"NORTHERN STAR: THE SINGAPORE SESSIONS" AMANDAH JANTZEN STARFIRE * * * * *
When Amandah Jantzen steps up to the microphone, she doesn't just sing, she communicates.
On "The Night We Called It a Day," her lyric paints a portrait of a breakup and gives the listener a front row seat as she colors each detail. Despite the vividness of her description, there is a deep sense of honest emotion.
She dovetails "All or Nothing at All" with "Stolen Moments" for a great medley with some neat scatting on the latter tune. The title "Northern Star" is heavy with symbolism. Written by Alice Peacock, the tune is all about friendship, love and a deeper meaning of each. Again, Jantzen seemingly is singing about one of her own relationships.
She has been touring Asia for many months. It's about time she comes home to Portland and blesses the home folks.
"THE VERY THOUGHT OF YOU" NAT KING COLE COLLECTOR'S CHOICE
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The voice of Nat King Cole and five stars are an automatic assumption and certainly that's the case with this release.
Backed by the Gordon Jenkins Orchestra, Cole enchants the listener with 18 tracks from some of his best known works. They include: "But Beautiful," "For All We Know," "Don't Blame Me," "There's No Greater Love," "Impossible," "This Is All I Ask," and more.
It's Nat Cole, what else can I say?
"SAMBATROPOLIS" HENDRIK MEURKENS ZOHO
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Hendrik Meurkens, known primarily as a harmonica player, surprises us all with his mastery of the vibes.
Turns out vibes was his first choice growing up in Hamburg, Germany after hearing Lionel Hampton on a Benny Goodman album. Here, he is heard on vibes on five of the 11 tracks. He is a most welcome addition to the rapidly thinning ranks of really good vibraphonists. He gets a big assist from tenorist Jed Levy on "You Don't Know What Love Is."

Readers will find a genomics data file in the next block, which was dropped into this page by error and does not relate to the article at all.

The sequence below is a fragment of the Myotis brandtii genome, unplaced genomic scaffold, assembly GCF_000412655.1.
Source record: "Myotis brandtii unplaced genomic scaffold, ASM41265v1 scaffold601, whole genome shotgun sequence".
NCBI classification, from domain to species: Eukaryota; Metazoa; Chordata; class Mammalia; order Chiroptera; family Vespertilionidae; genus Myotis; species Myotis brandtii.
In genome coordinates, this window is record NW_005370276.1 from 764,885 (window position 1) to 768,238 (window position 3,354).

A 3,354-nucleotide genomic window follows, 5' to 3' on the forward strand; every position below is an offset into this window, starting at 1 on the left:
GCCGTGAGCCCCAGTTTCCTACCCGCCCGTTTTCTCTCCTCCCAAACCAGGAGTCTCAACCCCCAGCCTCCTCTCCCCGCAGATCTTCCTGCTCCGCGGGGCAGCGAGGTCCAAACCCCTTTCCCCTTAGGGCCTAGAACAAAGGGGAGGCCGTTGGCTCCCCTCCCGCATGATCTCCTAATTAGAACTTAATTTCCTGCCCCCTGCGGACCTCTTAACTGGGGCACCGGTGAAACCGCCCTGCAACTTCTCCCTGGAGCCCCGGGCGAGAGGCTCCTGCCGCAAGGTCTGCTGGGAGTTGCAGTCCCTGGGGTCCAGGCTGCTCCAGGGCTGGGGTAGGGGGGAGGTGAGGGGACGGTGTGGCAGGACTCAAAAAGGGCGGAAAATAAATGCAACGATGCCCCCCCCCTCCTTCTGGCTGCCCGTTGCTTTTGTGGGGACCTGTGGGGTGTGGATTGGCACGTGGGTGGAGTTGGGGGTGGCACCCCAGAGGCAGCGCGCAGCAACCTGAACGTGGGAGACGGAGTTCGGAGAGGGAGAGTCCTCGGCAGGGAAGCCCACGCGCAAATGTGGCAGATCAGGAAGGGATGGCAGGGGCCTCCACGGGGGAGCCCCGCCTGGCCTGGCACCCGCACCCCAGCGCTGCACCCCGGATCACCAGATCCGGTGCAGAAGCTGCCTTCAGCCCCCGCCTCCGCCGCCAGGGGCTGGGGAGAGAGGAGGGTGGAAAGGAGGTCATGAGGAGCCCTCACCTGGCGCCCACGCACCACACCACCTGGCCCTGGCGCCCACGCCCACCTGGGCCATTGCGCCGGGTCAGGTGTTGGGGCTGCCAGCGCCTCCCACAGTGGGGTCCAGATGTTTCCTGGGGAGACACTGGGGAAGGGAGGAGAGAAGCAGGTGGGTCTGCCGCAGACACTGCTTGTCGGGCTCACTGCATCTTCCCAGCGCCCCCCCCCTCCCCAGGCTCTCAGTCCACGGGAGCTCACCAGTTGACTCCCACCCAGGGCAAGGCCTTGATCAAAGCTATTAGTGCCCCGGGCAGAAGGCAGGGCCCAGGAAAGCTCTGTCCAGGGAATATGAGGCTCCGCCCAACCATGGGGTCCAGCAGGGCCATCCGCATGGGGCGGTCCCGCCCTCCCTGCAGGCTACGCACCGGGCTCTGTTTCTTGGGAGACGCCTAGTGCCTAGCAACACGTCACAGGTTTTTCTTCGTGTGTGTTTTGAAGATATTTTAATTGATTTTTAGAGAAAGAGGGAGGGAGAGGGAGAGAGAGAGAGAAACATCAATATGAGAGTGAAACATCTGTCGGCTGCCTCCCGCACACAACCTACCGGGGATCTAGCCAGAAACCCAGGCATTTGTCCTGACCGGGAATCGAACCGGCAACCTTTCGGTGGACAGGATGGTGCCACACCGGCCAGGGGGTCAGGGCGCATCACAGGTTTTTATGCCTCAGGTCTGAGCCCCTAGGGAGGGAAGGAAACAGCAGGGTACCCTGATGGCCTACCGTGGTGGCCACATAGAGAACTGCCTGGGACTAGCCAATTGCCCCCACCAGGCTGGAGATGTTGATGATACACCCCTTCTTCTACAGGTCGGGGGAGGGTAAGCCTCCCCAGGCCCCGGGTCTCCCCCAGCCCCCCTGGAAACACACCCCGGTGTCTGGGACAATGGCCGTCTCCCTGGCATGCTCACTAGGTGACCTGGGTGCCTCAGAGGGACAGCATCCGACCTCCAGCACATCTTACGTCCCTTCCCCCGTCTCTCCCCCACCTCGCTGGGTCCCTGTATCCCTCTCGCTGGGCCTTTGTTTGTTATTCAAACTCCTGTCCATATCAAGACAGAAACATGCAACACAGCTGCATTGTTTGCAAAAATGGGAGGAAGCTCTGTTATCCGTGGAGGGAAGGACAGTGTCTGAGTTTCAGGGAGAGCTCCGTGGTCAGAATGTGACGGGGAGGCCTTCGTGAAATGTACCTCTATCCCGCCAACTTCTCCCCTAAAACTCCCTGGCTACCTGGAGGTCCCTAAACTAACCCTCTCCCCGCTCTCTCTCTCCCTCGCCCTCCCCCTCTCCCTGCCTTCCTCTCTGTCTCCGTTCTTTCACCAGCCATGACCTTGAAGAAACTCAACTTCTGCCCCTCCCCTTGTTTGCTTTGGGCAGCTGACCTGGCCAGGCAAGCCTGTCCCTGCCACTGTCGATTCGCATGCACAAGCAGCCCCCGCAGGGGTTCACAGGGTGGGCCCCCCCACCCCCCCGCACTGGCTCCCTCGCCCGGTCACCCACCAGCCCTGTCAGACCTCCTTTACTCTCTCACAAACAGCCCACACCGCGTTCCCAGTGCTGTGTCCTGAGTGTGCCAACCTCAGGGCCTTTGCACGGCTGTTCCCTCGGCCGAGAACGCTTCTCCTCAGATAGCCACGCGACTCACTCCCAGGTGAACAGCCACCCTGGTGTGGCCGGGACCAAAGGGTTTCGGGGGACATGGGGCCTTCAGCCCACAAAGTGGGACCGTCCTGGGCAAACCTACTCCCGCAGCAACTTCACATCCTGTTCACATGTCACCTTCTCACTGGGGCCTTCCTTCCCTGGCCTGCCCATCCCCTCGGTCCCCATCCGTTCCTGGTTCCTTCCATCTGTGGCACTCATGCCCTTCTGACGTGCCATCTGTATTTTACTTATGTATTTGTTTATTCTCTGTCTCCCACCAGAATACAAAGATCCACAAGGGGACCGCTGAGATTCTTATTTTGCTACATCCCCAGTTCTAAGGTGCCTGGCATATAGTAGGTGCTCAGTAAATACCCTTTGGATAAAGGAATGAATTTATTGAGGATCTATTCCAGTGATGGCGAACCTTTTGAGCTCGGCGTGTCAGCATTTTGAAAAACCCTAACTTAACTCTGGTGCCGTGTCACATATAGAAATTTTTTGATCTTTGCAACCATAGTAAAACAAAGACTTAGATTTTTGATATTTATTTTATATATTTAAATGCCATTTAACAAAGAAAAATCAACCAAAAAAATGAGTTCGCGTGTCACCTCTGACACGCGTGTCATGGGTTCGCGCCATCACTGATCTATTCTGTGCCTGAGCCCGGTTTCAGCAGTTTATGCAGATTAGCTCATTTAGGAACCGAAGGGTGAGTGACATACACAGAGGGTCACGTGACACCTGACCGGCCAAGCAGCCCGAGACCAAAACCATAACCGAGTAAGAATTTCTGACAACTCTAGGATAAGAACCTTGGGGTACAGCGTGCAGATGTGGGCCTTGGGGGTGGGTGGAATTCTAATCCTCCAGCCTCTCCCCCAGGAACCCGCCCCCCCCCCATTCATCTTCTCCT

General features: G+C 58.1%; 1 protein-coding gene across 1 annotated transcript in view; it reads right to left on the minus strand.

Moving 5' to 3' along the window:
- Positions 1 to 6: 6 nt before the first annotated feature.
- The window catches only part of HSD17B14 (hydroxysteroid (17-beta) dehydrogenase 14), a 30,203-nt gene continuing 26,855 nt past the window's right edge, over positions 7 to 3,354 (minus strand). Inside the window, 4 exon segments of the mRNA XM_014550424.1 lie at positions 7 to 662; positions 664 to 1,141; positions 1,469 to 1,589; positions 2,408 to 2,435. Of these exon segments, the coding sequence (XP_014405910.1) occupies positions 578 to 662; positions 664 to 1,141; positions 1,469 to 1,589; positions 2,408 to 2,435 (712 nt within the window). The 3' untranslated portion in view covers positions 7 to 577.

His own composition, "Ocean Lights" gets an unusual treatment in part by blending his harmonica with flute and the use of the two tenors of Levy and Rodrigo Ursaia. It's truly elegant music.
"FUTURE DAY" DAVID FINCK QUARTET SOUND BRUSH
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I was hooked from the first few notes of the first cut. "I Know," a gentle loping ballad by Tom Ranier placed vibist Joe Locke in the solo spotlight with leader-bassist David Finck setting the pulse rate from in back.
On "Four Flags," a hard bop excursion, special guests; trumpeter Jeremy Pelt and tenor saxophonist Bob Sheppard join in for an all too brief exercise.
Buried on track eight is perhaps the prettiest version of the grand old ballad "For All We Know." Locke is insightful with his interpretation and make this all that it is. Some may not be familiar with Finck or his work. He is no neophyte. He worked with Dizzy Gillespie, Herbie Hancock, Mark Murphy, Gladys Knight and Tony Bennett. Fortunately, he is not a bassist-leader who feels the need to dominate. He knows and understands the role of the bass. He is also a competent if not brilliant soloist.
Dick Bogle hosts a weekly jazz radio show 10 a.m. to 2 p.m. Mondays on 89.1 KMHD FM. He can be reached at firstname.lastname@example.org.